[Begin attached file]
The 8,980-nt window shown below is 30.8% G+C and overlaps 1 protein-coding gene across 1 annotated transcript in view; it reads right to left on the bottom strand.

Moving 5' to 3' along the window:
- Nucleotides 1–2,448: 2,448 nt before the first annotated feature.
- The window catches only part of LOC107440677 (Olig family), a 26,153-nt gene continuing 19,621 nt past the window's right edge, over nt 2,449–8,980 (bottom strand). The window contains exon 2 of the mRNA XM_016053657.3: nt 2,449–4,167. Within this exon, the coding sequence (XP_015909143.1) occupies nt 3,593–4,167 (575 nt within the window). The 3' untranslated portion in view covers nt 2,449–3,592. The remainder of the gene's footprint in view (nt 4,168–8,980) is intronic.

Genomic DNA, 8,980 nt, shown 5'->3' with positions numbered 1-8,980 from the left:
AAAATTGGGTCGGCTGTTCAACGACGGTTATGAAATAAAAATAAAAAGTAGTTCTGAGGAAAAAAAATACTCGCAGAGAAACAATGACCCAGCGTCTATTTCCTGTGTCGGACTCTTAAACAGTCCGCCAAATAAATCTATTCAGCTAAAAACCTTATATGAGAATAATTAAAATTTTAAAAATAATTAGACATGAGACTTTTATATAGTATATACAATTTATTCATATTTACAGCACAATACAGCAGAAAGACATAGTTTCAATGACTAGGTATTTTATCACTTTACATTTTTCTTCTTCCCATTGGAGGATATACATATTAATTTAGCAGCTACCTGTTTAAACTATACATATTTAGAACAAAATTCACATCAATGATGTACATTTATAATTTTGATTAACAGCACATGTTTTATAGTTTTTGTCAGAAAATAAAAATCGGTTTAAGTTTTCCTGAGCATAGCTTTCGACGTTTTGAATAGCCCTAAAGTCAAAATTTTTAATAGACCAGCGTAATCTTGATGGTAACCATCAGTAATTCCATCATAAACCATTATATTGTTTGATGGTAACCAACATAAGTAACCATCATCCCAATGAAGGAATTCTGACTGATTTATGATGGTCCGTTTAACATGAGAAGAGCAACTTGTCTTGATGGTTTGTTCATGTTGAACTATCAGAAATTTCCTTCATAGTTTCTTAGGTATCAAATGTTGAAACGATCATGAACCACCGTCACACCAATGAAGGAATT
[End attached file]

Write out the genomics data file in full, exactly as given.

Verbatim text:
The 8,980-nt window shown below is 30.8% G+C and overlaps 1 protein-coding gene across 1 annotated transcript in view; it reads right to left on the bottom strand.

Moving 5' to 3' along the window:
- Nucleotides 1–2,448: 2,448 nt before the first annotated feature.
- The window catches only part of LOC107440677 (Olig family), a 26,153-nt gene continuing 19,621 nt past the window's right edge, over nt 2,449–8,980 (bottom strand). The window contains exon 2 of the mRNA XM_016053657.3: nt 2,449–4,167. Within this exon, the coding sequence (XP_015909143.1) occupies nt 3,593–4,167 (575 nt within the window). The 3' untranslated portion in view covers nt 2,449–3,592. The remainder of the gene's footprint in view (nt 4,168–8,980) is intronic.

Genomic DNA, 8,980 nt, shown 5'->3' with positions numbered 1-8,980 from the left:
AAAATTGGGTCGGCTGTTCAACGACGGTTATGAAATAAAAATAAAAAGTAGTTCTGAGGAAAAAAAATACTCGCAGAGAAACAATGACCCAGCGTCTATTTCCTGTGTCGGACTCTTAAACAGTCCGCCAAATAAATCTATTCAGCTAAAAACCTTATATGAGAATAATTAAAATTTTAAAAATAATTAGACATGAGACTTTTATATAGTATATACAATTTATTCATATTTACAGCACAATACAGCAGAAAGACATAGTTTCAATGACTAGGTATTTTATCACTTTACATTTTTCTTCTTCCCATTGGAGGATATACATATTAATTTAGCAGCTACCTGTTTAAACTATACATATTTAGAACAAAATTCACATCAATGATGTACATTTATAATTTTGATTAACAGCACATGTTTTATAGTTTTTGTCAGAAAATAAAAATCGGTTTAAGTTTTCCTGAGCATAGCTTTCGACGTTTTGAATAGCCCTAAAGTCAAAATTTTTAATAGACCAGCGTAATCTTGATGGTAACCATCAGTAATTCCATCATAAACCATTATATTGTTTGATGGTAACCAACATAAGTAACCATCATCCCAATGAAGGAATTCTGACTGATTTATGATGGTCCGTTTAACATGAGAAGAGCAACTTGTCTTGATGGTTTGTTCATGTTGAACTATCAGAAATTTCCTTCATAGTTTCTTAGGTATCAAATGTTGAAACGATCATGAACCACCGTCACACCAATGAAGGAATT